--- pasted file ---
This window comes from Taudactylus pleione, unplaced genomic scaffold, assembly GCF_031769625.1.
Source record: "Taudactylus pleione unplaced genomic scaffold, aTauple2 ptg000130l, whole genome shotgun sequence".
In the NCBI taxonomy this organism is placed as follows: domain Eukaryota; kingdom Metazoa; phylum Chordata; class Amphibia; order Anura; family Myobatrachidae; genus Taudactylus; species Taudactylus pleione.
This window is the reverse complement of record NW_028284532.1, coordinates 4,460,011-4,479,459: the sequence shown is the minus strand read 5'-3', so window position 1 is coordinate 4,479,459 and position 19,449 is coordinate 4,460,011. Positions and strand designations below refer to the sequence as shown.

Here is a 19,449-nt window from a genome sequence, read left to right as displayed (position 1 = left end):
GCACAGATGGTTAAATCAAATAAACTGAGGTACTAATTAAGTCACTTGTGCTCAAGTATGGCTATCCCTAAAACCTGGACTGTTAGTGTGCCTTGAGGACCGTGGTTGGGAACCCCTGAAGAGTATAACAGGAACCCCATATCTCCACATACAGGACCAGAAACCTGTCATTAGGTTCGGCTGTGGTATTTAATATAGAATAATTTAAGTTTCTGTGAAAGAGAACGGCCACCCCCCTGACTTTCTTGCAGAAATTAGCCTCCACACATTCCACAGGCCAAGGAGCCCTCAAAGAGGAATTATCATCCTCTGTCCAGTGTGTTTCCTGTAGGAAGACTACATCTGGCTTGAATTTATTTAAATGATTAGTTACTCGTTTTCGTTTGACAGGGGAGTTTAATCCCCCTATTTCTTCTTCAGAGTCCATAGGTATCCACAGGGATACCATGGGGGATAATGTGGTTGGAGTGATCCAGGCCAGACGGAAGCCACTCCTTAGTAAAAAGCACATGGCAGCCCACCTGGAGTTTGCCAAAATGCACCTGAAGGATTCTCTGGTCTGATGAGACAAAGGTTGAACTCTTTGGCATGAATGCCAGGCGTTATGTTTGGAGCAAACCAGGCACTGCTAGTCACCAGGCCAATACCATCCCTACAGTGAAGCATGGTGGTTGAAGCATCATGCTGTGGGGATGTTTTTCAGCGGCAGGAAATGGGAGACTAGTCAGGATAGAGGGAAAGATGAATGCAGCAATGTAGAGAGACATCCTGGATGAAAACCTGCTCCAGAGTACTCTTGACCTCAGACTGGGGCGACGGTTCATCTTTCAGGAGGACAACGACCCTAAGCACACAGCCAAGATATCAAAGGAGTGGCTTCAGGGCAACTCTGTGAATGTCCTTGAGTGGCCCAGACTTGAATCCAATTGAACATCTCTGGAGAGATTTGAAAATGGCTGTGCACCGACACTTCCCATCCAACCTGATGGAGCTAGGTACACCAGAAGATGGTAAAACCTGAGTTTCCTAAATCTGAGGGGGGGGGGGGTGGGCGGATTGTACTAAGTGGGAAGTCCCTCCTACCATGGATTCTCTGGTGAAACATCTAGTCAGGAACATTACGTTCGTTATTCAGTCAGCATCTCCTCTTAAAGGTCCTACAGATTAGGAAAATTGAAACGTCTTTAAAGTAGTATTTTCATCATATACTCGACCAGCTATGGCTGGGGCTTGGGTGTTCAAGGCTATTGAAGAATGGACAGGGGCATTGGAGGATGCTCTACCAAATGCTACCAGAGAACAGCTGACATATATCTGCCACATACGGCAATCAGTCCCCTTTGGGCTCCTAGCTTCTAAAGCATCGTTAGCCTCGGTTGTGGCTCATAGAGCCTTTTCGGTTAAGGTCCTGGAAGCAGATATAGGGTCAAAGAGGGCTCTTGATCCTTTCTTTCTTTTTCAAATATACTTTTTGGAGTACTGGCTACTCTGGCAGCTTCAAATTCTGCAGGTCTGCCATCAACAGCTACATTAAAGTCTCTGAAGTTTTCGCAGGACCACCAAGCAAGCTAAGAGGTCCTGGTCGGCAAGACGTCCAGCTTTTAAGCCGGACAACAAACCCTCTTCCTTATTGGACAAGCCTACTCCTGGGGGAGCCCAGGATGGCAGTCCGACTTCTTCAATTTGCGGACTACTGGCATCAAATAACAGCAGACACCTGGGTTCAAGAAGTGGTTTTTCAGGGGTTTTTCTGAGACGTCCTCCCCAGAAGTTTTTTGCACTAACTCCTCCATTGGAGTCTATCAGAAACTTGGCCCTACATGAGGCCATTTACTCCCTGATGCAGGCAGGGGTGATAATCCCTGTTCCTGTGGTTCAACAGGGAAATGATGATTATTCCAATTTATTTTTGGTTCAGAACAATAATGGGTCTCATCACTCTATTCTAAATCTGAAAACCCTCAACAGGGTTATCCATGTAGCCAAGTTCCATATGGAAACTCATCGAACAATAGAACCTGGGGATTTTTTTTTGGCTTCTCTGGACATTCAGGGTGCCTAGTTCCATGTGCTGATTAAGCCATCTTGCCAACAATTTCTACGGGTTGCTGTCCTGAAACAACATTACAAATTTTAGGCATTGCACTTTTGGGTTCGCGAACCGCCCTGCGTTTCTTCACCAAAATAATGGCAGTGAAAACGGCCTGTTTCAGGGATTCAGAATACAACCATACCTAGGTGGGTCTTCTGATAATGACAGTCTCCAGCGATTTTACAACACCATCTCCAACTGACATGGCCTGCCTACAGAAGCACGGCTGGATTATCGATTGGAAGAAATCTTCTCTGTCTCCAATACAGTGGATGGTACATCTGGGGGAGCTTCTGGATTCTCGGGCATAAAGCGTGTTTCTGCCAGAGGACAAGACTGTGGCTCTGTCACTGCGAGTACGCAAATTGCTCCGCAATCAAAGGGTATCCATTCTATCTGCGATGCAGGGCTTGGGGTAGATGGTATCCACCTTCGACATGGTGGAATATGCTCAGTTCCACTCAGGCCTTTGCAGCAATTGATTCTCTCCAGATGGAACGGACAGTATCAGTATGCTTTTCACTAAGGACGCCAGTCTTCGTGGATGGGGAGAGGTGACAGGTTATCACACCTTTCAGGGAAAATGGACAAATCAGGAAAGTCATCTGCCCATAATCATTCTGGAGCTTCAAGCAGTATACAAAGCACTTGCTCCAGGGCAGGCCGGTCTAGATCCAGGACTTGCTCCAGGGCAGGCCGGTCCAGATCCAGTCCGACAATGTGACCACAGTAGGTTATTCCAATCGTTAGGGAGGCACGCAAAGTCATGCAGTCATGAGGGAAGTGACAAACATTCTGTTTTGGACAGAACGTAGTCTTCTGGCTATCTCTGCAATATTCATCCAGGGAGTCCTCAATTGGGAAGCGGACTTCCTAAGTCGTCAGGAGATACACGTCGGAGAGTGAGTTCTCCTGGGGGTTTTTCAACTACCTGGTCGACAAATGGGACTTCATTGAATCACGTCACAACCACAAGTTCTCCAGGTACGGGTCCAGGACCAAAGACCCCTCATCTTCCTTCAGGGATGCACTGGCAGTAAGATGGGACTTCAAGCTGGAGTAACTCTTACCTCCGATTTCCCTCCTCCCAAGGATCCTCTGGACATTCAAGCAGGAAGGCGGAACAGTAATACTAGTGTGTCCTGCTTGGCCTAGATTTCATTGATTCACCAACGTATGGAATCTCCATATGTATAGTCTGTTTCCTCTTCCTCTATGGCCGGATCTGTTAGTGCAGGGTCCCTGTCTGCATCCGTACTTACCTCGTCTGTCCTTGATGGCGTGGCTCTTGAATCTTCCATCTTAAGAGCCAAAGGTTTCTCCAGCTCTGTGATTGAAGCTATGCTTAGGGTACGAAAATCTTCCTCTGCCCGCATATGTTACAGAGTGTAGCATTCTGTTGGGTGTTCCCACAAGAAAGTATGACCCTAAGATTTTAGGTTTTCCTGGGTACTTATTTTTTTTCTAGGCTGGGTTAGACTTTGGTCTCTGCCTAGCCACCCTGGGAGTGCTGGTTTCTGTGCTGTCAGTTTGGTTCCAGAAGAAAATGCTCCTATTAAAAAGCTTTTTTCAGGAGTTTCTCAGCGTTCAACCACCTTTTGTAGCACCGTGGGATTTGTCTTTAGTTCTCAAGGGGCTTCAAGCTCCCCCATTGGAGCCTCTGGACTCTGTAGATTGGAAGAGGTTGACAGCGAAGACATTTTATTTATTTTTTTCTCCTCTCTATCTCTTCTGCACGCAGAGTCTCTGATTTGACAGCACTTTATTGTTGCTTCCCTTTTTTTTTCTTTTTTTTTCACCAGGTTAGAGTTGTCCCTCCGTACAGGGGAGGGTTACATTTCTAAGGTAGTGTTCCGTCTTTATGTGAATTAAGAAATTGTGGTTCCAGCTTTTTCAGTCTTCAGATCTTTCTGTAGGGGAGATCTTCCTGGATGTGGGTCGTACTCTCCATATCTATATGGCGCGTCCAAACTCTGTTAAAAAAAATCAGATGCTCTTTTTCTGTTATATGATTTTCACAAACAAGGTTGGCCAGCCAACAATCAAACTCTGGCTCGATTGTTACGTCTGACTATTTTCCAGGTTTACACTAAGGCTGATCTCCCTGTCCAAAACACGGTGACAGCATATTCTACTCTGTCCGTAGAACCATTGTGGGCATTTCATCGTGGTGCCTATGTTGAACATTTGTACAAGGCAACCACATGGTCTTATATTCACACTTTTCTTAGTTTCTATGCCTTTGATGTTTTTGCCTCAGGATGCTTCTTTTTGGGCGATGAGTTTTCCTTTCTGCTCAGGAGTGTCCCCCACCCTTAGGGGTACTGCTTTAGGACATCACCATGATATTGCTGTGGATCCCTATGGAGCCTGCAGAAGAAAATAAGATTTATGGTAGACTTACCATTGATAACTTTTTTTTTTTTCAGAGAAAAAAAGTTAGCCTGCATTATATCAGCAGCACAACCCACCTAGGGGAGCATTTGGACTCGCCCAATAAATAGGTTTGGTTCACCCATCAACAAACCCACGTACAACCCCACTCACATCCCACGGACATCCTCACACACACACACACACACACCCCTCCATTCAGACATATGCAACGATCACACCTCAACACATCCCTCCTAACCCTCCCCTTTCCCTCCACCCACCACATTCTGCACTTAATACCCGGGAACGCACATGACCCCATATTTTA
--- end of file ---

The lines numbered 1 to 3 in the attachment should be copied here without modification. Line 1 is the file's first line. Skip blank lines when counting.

This window comes from Taudactylus pleione, unplaced genomic scaffold, assembly GCF_031769625.1.
Source record: "Taudactylus pleione unplaced genomic scaffold, aTauple2 ptg000130l, whole genome shotgun sequence".
In the NCBI taxonomy this organism is placed as follows: domain Eukaryota; kingdom Metazoa; phylum Chordata; class Amphibia; order Anura; family Myobatrachidae; genus Taudactylus; species Taudactylus pleione.